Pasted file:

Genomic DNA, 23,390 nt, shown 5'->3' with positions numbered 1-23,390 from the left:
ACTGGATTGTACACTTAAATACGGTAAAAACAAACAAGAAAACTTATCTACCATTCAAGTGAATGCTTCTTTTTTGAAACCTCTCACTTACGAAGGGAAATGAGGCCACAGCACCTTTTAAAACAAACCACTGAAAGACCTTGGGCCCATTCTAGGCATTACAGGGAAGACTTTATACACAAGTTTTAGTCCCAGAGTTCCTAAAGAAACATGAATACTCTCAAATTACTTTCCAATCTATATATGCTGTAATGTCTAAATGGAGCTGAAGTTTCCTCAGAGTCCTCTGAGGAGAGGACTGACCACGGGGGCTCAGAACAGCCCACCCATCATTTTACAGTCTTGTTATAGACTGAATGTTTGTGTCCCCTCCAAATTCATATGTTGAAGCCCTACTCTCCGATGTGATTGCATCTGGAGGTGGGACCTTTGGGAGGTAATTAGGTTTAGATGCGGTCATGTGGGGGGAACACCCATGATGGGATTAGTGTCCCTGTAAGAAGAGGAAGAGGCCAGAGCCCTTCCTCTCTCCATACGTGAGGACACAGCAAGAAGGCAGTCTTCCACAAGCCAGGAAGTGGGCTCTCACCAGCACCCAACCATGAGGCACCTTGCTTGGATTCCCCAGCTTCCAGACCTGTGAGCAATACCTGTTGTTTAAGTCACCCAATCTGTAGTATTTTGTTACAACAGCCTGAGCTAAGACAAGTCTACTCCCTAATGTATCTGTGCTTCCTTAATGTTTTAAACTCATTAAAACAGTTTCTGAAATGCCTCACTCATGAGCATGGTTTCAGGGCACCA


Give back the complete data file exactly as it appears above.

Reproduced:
Genomic DNA, 23,390 nt, shown 5'->3' with positions numbered 1-23,390 from the left:
ACTGGATTGTACACTTAAATACGGTAAAAACAAACAAGAAAACTTATCTACCATTCAAGTGAATGCTTCTTTTTTGAAACCTCTCACTTACGAAGGGAAATGAGGCCACAGCACCTTTTAAAACAAACCACTGAAAGACCTTGGGCCCATTCTAGGCATTACAGGGAAGACTTTATACACAAGTTTTAGTCCCAGAGTTCCTAAAGAAACATGAATACTCTCAAATTACTTTCCAATCTATATATGCTGTAATGTCTAAATGGAGCTGAAGTTTCCTCAGAGTCCTCTGAGGAGAGGACTGACCACGGGGGCTCAGAACAGCCCACCCATCATTTTACAGTCTTGTTATAGACTGAATGTTTGTGTCCCCTCCAAATTCATATGTTGAAGCCCTACTCTCCGATGTGATTGCATCTGGAGGTGGGACCTTTGGGAGGTAATTAGGTTTAGATGCGGTCATGTGGGGGGAACACCCATGATGGGATTAGTGTCCCTGTAAGAAGAGGAAGAGGCCAGAGCCCTTCCTCTCTCCATACGTGAGGACACAGCAAGAAGGCAGTCTTCCACAAGCCAGGAAGTGGGCTCTCACCAGCACCCAACCATGAGGCACCTTGCTTGGATTCCCCAGCTTCCAGACCTGTGAGCAATACCTGTTGTTTAAGTCACCCAATCTGTAGTATTTTGTTACAACAGCCTGAGCTAAGACAAGTCTACTCCCTAATGTATCTGTGCTTCCTTAATGTTTTAAACTCATTAAAACAGTTTCTGAAATGCCTCACTCATGAGCATGGTTTCAGGGCACCA